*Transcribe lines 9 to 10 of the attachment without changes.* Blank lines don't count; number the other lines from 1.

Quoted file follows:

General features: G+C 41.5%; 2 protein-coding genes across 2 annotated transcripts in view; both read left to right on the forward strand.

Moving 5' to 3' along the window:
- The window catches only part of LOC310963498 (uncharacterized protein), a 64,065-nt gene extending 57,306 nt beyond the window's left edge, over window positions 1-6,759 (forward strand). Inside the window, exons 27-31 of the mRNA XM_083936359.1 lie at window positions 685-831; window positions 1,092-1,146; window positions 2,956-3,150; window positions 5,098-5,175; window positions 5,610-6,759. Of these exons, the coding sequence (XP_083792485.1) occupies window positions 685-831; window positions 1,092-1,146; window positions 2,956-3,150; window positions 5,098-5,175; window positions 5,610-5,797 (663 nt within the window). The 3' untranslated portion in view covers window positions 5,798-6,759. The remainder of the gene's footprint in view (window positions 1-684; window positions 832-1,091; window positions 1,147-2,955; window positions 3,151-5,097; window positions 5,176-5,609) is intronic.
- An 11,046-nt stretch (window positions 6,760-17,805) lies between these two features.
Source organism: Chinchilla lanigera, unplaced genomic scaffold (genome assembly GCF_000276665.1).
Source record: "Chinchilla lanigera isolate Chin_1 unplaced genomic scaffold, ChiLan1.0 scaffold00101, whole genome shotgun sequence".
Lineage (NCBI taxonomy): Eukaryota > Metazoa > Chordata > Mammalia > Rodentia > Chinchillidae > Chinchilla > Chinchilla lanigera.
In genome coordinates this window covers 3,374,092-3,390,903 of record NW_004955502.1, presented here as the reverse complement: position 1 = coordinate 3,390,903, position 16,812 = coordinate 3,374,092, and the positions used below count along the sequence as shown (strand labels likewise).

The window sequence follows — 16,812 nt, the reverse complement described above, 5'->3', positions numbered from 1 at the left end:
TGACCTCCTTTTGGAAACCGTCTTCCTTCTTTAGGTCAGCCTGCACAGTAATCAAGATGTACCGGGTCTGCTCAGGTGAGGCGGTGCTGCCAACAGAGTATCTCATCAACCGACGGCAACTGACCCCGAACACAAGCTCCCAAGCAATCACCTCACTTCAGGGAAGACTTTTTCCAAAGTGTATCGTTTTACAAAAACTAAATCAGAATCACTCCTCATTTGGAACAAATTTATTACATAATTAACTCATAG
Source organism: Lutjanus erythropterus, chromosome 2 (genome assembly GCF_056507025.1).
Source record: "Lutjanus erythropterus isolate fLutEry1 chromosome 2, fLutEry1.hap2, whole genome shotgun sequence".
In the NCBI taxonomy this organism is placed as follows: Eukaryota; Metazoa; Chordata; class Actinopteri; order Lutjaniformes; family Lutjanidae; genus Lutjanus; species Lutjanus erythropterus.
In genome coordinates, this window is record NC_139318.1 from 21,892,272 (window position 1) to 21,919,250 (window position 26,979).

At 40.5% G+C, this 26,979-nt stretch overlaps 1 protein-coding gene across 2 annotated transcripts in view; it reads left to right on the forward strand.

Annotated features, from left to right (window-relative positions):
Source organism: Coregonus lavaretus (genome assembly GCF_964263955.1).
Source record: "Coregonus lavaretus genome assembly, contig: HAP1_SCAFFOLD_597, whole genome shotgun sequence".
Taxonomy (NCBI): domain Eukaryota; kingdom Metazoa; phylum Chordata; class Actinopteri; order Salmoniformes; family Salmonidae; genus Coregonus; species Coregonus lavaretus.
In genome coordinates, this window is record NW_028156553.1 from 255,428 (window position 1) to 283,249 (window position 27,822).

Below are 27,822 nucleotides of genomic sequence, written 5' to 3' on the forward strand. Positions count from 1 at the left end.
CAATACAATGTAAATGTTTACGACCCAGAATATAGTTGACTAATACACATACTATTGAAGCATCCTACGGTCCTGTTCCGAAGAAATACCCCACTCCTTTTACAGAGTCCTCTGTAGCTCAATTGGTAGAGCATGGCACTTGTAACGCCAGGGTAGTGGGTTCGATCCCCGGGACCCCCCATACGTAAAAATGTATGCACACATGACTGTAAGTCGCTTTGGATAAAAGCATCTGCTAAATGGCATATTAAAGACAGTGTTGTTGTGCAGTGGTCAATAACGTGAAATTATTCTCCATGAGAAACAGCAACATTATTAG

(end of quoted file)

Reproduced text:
The window sequence follows — 16,812 nt, the reverse complement described above, 5'->3', positions numbered from 1 at the left end:
TGACCTCCTTTTGGAAACCGTCTTCCTTCTTTAGGTCAGCCTGCACAGTAATCAAGATGTACCGGGTCTGCTCAGGTGAGGCGGTGCTGCCAACAGAGTATCTCATCAACCGACGGCAACTGACCCCGAACACAAGCTCCCAAGCAATCACCTCACTTCAGGGAAGACTTTTTCCAAAGTGTATCGTTTTACAAAAACTAAATCAGAATCACTCCTCATTTGGAACAAATTTATTACATAATTAACTCATAG